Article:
What parents need to know
Parents Need to Know
Parents need to know that there's some warfare in this movie, set during WWII. Airplanes bomb Navy vessels, and an airplane is hit by enemy fire. There's a machine gun attack on an unarmed man in a rubber raft. Heroes are caught by gunfire behind enemy lines. However, these are not realistic, gruesome battles: there are no on-camera hits with the exception of a hole in an airplane, no blood, and no one is injured on camera. One leading character is killed (off-camera), but his body is shown without any wounds or blood.
What's the story?
Troops of US Navy men and women are stationed on a beautiful island in the Pacific during World War II. Their assignment is to send scouts to watch for Japanese Imperial Fleet ships on the move and report activity. The island is a paradise, and the troops mingle happily with the native Polynesians, as well as some expatriates from France. Love is in the air, and while Nurse Nellie Forbush (Mitzi Gaynor) falls for French landowner Emile DeBecque (Rossano Brazzi), Lieutenant Cable (John Kerr) is smitten with the daughter of Bloody Mary, one of the island's most colorful characters. But the narrow-minded prejudice rampant in mid-20th century American life shows its face and threatens the flowering romances.
Is it any good?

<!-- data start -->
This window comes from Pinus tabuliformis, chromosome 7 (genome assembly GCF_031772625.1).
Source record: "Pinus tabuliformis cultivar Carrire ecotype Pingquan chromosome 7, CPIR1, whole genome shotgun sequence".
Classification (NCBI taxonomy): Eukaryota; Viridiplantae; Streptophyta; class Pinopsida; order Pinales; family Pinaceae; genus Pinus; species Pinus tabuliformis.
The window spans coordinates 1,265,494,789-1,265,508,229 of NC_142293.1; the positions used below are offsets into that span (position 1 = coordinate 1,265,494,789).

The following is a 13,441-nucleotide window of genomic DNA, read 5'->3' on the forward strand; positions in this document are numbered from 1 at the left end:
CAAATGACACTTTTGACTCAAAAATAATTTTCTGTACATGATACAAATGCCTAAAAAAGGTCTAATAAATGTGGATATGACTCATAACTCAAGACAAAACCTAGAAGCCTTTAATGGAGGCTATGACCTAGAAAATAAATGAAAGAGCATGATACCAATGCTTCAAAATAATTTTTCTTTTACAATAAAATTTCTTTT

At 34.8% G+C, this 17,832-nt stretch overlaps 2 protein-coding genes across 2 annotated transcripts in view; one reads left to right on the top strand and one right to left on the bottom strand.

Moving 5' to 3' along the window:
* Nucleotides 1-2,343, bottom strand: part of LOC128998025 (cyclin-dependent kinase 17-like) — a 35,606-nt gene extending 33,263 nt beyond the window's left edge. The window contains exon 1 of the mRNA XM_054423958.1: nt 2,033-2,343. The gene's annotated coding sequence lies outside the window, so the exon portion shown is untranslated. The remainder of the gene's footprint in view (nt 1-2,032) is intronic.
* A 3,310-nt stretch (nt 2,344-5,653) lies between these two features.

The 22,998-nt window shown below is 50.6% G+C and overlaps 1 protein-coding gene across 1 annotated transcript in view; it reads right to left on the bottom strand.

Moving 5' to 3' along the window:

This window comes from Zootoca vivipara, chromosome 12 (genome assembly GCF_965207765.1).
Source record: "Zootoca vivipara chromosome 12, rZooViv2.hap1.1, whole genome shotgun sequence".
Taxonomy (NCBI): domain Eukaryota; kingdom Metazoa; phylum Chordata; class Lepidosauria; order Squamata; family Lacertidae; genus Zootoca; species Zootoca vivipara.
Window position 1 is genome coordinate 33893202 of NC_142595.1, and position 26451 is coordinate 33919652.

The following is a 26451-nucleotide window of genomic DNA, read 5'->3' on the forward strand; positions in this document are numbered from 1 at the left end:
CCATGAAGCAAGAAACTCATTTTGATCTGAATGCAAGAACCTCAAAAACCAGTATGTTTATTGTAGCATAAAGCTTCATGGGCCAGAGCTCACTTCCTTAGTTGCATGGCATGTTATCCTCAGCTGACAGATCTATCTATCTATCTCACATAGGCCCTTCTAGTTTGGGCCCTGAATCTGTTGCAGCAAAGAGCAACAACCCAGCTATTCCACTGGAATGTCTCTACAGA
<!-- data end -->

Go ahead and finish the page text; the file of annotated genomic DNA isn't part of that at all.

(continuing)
Rodgers and Hammerstein's SOUTH PACIFIC is a lighthearted musical with serious themes playing under the rhythms of some of the most wonderful standards in the American Songbook. "Some Enchanted Evening," "I'm Gonna Wash That Man Right Outa My Hair," and "I'm in Love With a Wonderful Guy" are among them. In retrospect it seems that Director Joshua Logan made some clumsy and ham-handed choices when he designed the lighting and elicited performances that are "as corny as Kansas in August." It's not the best translation to film of the masterful composers' work, but the music alone makes it worth another trip to the island.
Families can talk about...
Families can talk about how musicals have evolved since 1958, when this movie was made. What are some of the filmmaking techniques that make today's musicals more realistic? And how have the morals and values shown in this film evolved?